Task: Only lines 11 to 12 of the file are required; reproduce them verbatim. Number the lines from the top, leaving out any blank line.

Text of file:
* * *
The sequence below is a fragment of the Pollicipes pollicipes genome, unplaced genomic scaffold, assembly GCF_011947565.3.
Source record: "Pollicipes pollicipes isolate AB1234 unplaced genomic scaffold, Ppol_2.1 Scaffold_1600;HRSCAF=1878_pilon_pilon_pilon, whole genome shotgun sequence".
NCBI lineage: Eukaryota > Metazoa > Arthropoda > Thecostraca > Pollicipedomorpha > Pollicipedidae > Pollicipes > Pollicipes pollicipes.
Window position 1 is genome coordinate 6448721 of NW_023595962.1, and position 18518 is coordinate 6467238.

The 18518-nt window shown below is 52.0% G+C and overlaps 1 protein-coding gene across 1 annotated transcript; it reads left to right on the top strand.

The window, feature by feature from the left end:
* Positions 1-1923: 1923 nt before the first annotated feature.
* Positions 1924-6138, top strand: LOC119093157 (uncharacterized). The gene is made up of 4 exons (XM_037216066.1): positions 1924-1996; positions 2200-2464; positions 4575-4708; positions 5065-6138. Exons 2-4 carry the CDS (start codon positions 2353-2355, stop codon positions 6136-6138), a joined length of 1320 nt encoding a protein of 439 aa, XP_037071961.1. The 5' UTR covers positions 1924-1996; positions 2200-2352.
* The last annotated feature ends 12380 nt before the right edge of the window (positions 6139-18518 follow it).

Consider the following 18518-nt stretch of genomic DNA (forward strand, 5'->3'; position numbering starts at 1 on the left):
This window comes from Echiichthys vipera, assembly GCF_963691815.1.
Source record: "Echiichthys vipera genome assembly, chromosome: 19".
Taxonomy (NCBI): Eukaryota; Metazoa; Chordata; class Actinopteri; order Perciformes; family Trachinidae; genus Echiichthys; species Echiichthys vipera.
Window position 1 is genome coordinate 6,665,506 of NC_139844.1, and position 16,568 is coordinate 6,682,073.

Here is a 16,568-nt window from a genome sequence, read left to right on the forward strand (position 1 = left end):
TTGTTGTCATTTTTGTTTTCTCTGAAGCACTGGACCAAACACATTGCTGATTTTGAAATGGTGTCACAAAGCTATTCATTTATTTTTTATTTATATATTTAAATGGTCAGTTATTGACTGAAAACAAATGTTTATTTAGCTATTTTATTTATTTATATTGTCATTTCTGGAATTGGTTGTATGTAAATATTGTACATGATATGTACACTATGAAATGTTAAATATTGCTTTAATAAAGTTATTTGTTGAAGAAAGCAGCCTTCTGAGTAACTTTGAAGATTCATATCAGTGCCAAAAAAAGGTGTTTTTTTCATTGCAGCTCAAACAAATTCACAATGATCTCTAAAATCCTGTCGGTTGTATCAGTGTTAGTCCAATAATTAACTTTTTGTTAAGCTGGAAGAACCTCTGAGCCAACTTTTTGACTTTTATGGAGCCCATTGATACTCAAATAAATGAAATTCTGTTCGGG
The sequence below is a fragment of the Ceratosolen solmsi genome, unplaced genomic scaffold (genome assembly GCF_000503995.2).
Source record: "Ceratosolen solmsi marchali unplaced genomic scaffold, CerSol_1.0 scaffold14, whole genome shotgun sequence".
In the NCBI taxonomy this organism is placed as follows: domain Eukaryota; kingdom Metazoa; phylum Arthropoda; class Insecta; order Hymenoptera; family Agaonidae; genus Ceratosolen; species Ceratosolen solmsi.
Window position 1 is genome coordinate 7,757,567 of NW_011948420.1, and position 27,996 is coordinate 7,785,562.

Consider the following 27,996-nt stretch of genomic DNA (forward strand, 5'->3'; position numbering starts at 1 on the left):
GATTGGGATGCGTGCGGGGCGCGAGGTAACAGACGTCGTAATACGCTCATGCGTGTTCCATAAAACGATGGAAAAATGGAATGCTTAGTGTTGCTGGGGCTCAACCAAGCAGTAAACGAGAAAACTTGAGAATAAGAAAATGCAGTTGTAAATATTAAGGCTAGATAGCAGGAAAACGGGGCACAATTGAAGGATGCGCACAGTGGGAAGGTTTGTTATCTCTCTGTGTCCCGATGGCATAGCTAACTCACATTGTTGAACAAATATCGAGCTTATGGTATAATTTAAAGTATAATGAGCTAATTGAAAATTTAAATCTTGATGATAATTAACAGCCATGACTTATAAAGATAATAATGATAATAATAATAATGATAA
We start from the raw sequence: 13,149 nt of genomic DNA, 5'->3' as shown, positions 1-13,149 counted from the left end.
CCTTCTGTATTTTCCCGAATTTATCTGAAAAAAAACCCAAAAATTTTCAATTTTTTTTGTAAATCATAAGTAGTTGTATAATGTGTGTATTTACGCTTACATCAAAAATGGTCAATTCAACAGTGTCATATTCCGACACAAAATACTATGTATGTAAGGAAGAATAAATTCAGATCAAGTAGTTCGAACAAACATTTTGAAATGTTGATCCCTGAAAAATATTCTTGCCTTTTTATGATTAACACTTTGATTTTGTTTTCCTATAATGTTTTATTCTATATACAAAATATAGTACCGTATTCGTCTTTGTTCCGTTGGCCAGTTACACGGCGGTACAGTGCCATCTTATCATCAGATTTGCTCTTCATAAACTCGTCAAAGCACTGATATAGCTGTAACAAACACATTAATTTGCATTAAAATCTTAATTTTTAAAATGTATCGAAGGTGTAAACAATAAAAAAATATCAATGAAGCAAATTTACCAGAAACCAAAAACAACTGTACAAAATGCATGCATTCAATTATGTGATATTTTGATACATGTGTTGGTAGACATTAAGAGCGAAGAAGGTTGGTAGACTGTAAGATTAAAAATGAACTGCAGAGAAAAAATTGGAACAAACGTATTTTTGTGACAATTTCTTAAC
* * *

This window comes from Echiichthys vipera, assembly GCF_963691815.1.
Source record: "Echiichthys vipera genome assembly, chromosome: 19".